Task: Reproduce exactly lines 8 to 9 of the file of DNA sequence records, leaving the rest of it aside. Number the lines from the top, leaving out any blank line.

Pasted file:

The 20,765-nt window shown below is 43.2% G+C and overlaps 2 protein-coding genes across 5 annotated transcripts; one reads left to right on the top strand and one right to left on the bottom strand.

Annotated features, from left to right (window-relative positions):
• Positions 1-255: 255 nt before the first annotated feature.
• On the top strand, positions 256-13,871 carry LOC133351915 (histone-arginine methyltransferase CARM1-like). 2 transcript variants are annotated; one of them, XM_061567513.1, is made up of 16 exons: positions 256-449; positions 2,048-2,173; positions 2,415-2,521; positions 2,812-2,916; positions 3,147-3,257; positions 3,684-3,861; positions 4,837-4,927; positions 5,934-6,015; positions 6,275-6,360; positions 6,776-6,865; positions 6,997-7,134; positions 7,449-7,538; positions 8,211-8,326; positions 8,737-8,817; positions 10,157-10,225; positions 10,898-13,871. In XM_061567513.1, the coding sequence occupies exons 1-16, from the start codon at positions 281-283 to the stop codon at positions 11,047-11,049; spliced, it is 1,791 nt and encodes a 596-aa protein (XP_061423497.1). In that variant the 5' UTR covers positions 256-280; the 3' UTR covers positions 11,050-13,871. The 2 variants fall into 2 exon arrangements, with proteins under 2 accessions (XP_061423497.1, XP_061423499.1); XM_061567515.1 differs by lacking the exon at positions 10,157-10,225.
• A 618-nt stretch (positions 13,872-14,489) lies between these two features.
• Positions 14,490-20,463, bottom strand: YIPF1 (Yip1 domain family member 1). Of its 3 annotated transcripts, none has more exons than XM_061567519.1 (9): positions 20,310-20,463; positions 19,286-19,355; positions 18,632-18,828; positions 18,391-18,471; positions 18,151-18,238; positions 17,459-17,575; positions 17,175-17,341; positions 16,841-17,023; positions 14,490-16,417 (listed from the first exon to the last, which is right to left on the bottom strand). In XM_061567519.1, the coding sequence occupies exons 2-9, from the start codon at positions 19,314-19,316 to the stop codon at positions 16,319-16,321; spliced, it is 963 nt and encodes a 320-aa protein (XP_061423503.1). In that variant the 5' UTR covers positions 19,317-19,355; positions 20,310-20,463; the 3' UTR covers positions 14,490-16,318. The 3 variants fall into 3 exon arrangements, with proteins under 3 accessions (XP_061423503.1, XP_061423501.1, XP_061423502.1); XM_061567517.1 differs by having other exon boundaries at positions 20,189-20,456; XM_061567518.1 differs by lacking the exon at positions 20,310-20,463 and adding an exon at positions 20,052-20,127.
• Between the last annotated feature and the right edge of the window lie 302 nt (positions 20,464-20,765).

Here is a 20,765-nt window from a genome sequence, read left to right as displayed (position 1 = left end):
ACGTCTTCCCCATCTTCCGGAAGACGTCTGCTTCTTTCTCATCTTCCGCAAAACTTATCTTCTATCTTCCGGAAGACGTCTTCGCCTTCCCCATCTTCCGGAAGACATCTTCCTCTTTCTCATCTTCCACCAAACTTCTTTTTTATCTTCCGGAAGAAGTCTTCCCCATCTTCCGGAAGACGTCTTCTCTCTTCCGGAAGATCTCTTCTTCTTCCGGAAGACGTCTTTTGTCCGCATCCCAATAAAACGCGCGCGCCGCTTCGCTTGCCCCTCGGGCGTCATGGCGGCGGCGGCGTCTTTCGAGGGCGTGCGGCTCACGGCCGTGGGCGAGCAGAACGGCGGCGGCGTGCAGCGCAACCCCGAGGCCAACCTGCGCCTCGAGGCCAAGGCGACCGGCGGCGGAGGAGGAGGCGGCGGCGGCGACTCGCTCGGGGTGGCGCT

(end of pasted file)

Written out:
Here is a 20,765-nt window from a genome sequence, read left to right as displayed (position 1 = left end):
ACGTCTTCCCCATCTTCCGGAAGACGTCTGCTTCTTTCTCATCTTCCGCAAAACTTATCTTCTATCTTCCGGAAGACGTCTTCGCCTTCCCCATCTTCCGGAAGACATCTTCCTCTTTCTCATCTTCCACCAAACTTCTTTTTTATCTTCCGGAAGAAGTCTTCCCCATCTTCCGGAAGACGTCTTCTCTCTTCCGGAAGATCTCTTCTTCTTCCGGAAGACGTCTTTTGTCCGCATCCCAATAAAACGCGCGCGCCGCTTCGCTTGCCCCTCGGGCGTCATGGCGGCGGCGGCGTCTTTCGAGGGCGTGCGGCTCACGGCCGTGGGCGAGCAGAACGGCGGCGGCGTGCAGCGCAACCCCGAGGCCAACCTGCGCCTCGAGGCCAAGGCGACCGGCGGCGGAGGAGGAGGCGGCGGCGGCGACTCGCTCGGGGTGGCGCT